Douglas Ewart's Crepuscule | Theater Critic's Choice | Chicago Reader

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Douglas Ewart's Crepuscule

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For the annual happening he calls Crepuscule, AACM reedist, composer, and fabulist Douglas Ewart combines a dizzying array of elements into a jazz-centric hybrid of harvest festival and Renaissance Faire: to recommend it, I suspect, I only have to describe it. To create this free-floating gestalt of creative activity, which wends its way through a park to celebrate the coming of autumn, Ewart enlists more than 50 artists--musicians, painters, poets, sculptors, puppeteers, belly dancers, practitioners of tai chi and capoeira--and, in a less formal sense, the audience. The performers spend most of the afternoon coalescing into transitory combinations Ewart calls "pods"--blending, say, music with juggling, or dance with poetry. The lack of a central stage encourages visitors to wander around to check out the different pods, and in so doing they become a vital interactive component of the show; in fact audience members are welcome to bring their own instruments, poems, and even paintbrushes. Ewart's brightly painted percussion instruments, which he's been building since the 70s from found objects like crutches, oars, and Frisbees, will add eye candy to this feast, as will the handiwork of students he's taught at instrument-making workshops in various Chicago parks over the past month. This is the fifth annual Chicago Crepuscule (Ewart also does this regularly in Philadelphia and in his current home of Minneapolis) and as befits its name, it will close at twilight, after all the performers gather for a grand finale. Sunday 3, 3 PM, Washington Park, 5700 S. Payne, 312-427-1676. Free. All-ages.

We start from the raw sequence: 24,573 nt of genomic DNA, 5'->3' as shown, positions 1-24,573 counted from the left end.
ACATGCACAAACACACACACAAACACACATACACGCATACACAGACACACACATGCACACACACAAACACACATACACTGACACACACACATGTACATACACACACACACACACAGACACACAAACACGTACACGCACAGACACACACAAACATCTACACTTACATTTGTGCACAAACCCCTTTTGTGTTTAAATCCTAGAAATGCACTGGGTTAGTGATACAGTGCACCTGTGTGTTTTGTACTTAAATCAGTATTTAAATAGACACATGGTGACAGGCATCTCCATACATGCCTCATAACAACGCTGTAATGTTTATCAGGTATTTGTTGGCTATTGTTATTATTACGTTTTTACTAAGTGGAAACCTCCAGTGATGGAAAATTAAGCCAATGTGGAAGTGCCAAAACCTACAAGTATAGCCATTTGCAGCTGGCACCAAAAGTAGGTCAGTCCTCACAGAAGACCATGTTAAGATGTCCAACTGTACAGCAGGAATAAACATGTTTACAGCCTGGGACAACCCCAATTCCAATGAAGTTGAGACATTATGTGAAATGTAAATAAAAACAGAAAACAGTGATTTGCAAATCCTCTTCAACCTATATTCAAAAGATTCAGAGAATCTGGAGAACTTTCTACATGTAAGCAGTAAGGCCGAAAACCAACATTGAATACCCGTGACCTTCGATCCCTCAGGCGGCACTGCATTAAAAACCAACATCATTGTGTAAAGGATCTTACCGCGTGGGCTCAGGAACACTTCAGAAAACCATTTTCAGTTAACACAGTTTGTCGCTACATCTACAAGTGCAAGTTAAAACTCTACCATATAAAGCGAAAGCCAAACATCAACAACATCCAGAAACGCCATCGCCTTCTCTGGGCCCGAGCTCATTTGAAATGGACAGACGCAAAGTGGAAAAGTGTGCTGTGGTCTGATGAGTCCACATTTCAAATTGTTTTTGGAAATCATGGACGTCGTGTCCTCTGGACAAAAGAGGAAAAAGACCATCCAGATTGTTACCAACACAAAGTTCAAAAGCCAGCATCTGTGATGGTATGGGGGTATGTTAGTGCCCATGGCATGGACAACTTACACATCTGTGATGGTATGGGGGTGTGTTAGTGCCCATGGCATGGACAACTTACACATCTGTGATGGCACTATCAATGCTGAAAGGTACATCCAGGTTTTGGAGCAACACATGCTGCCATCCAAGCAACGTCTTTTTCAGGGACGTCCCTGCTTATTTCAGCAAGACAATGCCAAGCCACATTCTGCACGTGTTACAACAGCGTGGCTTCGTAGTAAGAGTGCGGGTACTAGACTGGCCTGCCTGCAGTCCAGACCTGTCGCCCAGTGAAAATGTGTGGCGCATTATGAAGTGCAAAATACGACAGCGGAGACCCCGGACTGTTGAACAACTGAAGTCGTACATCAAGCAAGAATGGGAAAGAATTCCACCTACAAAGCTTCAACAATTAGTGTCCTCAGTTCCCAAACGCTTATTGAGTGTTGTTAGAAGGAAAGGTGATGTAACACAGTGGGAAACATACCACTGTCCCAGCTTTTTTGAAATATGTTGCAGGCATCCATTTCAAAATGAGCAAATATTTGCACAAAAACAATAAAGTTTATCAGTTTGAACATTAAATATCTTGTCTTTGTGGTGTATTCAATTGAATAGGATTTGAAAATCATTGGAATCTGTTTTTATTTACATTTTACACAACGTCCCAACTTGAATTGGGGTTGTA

Art accompanying story in printed newspaper (not available in this archive): photo/Michael Jackson.

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